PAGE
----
Bayesian optimisation has gained significant popularity in recent years, especially for tuning hyperparameters in machine learning models. Beyond machine learning, Bayesian optimisation is also finding applications in engineering optimisation (continue reading for a few examples).

**An example of practical application:**

Wind farm layout optimization

Wind farm layout optimization

Today, the need for renewable energy sources is more urgent than ever. In the UK, wind power is the largest source of renewable electricity, and the UK government has committed to a further major expansion in capacity by 2030. However, currently installed wind farms do not produce as much power as expected because the majority of the turbines operate within the wake field of other turbines in the farm. A wind turbine operating within a wake field is an issue for two reasons. First, the reduction of its power output due to wind speed deceleration and second, the increase of fatigue loads due to increased wind fluctuations.

Wake effects can be minimised by optimally arranging the wind turbines over the available land. Currently, optimisation of wind farm layout is carried out using low-fidelity flow solvers called wake models as objective function (farm power output) evaluators. Wake models are based on simplified arguments for the wakes of porous disks and do not account for unsteady phenomena, non-linear wake interactions, local acceleration due to blockage, wake meandering, or the interaction of the wakes with the atmospheric flow. As a result, optimisation based on wake models misses out on a number of opportunities for performance gains through manipulation and exploitation of these phenomena.

To address this, we have introduced a Bayesian optimisation framework aimed at enhancing the efficiency of power production in wind farms, which builds surrogate models based on high-fidelity large-eddy simulations of wind farm flows. The capabilities of the framework have been demonstrated for both small and large wind farms (see below figures for the instantaneous and mean flow fields in a random layout of the large wind farm). The framework can find optimal designs within a few iterations, while leveraging the above flow mechanisms to deliver increased wind farm performance. In the case of the large wind farm, the best layouts found through Bayesian optimisation had ≈7% increased efficiency compared with the efficiency of a standard aligned layout.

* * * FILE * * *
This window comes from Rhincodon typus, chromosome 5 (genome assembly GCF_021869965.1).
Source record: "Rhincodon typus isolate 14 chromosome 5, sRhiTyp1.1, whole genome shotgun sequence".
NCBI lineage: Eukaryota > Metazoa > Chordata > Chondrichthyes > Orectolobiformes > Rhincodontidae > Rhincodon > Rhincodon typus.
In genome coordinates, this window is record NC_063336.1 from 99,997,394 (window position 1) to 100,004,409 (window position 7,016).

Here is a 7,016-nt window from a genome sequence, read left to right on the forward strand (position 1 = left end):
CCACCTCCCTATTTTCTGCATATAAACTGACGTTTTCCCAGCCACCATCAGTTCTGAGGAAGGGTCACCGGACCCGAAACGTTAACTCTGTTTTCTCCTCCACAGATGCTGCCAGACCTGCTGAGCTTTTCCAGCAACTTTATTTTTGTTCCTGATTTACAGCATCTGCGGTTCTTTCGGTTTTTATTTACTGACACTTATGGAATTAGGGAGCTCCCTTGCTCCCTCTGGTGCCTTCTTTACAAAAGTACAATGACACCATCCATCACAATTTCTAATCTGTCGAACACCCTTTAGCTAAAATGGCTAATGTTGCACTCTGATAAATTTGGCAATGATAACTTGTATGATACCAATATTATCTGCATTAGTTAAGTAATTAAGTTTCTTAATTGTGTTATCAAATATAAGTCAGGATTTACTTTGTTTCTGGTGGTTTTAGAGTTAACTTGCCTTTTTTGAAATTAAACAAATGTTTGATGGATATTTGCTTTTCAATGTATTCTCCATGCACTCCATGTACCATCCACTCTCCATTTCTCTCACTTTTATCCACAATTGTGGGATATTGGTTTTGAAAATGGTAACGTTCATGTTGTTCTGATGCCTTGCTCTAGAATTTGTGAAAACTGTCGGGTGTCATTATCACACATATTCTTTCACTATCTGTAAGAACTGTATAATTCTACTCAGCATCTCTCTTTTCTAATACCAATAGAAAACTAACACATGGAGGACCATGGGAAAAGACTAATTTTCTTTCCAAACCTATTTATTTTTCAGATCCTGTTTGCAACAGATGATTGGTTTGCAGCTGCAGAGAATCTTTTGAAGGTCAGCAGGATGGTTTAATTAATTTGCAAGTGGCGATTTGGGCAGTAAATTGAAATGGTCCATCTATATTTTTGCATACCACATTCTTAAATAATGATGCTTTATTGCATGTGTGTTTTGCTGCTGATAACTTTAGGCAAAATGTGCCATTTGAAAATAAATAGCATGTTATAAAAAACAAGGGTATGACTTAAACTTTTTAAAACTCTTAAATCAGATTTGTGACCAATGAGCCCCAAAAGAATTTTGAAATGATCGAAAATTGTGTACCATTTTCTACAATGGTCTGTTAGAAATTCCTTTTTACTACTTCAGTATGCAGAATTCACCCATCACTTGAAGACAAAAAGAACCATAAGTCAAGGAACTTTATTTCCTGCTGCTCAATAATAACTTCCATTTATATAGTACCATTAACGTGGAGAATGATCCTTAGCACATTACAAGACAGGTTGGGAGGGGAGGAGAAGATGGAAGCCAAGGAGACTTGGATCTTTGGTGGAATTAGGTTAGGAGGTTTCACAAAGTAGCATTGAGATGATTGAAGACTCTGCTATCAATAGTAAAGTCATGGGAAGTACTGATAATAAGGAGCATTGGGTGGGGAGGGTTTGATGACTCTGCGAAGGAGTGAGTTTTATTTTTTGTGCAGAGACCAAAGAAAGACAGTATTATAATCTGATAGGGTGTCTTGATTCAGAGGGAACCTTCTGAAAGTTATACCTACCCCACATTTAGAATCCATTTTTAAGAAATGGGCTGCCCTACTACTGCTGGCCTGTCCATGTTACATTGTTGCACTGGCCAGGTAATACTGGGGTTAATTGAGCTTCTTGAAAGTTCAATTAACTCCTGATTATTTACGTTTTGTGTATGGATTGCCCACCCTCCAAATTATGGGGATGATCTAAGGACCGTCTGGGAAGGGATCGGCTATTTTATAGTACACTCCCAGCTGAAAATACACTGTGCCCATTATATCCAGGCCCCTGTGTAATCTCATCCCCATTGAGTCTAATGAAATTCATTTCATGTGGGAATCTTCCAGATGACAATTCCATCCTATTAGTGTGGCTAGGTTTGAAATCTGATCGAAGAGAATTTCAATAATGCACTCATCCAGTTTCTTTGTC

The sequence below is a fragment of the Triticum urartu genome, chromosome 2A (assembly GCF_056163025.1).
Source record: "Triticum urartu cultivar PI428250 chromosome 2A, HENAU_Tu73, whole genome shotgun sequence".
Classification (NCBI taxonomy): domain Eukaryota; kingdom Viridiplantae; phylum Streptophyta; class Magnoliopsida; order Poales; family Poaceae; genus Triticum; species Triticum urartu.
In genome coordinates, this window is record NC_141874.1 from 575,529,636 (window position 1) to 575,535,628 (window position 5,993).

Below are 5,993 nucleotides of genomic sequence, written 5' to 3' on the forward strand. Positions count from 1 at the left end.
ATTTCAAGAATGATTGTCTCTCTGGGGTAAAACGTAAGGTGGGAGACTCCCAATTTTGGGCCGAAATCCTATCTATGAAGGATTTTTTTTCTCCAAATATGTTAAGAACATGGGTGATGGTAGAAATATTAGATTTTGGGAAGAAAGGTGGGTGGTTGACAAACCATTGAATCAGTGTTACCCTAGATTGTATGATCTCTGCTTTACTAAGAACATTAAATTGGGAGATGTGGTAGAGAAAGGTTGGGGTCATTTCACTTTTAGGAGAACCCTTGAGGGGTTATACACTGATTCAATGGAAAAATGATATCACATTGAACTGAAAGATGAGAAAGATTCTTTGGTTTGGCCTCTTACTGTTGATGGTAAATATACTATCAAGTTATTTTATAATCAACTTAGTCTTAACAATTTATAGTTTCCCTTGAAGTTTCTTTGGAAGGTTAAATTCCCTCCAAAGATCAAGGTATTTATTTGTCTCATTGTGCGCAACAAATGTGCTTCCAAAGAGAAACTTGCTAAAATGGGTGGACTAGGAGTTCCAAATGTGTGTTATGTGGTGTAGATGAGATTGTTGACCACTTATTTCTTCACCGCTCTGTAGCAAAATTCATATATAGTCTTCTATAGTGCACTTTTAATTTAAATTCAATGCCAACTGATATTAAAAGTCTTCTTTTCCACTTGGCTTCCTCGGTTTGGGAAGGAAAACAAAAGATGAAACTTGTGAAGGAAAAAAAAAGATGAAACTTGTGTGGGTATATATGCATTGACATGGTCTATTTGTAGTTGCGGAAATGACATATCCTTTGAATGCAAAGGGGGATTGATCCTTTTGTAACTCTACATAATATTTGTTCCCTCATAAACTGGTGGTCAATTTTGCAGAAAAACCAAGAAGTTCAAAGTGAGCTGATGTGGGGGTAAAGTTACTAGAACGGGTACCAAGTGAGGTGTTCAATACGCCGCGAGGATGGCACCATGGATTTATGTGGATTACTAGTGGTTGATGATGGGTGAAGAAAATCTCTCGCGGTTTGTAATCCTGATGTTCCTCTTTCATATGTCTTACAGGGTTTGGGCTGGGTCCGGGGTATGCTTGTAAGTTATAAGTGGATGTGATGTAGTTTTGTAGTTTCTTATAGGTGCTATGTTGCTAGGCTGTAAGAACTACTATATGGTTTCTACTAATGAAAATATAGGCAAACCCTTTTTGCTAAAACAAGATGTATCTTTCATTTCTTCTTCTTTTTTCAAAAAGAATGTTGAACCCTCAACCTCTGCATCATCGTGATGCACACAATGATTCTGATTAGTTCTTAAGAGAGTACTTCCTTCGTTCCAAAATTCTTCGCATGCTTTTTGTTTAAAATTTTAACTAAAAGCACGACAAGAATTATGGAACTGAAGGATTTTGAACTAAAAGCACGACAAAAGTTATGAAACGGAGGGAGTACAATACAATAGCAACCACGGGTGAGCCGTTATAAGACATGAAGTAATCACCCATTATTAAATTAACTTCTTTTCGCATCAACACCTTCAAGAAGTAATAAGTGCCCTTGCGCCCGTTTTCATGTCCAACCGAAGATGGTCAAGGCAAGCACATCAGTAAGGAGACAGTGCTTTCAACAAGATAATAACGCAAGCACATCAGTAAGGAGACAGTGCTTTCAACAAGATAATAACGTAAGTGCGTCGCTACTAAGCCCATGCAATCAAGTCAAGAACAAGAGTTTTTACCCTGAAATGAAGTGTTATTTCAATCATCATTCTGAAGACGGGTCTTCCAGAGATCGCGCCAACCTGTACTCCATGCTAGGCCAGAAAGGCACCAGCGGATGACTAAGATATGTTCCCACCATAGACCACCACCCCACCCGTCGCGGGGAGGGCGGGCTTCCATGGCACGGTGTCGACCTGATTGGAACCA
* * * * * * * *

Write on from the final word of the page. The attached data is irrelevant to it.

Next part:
Wake effects can be minimised by optimally arranging the wind turbines over the available land. Currently, optimisation of wind farm layout is carried out using low-fidelity flow solvers called wake models as objective function (farm power output) evaluators. Wake models are based on simplified arguments for the wakes of porous disks and do not account for unsteady phenomena, non-linear wake interactions, local acceleration due to blockage, wake meandering, or the interaction of the wakes with the atmospheric flow. As a result, optimisation based on wake models misses out on a number of opportunities for performance gains through manipulation and exploitation of these phenomena.

To address this, we have introduced a Bayesian optimisation framework aimed at enhancing the efficiency of power production in wind farms, which builds surrogate models based on high-fidelity large-eddy simulations of wind farm flows. The capabilities of the framework have been demonstrated for both small and large wind farms (see below figures for the instantaneous and mean flow fields in a random layout of the large wind farm). The framework can find optimal designs within a few iterations, while leveraging the above flow mechanisms to deliver increased wind farm performance. In the case of the large wind farm, the best layouts found through Bayesian optimisation had ≈7% increased efficiency compared with the efficiency of a standard aligned layout.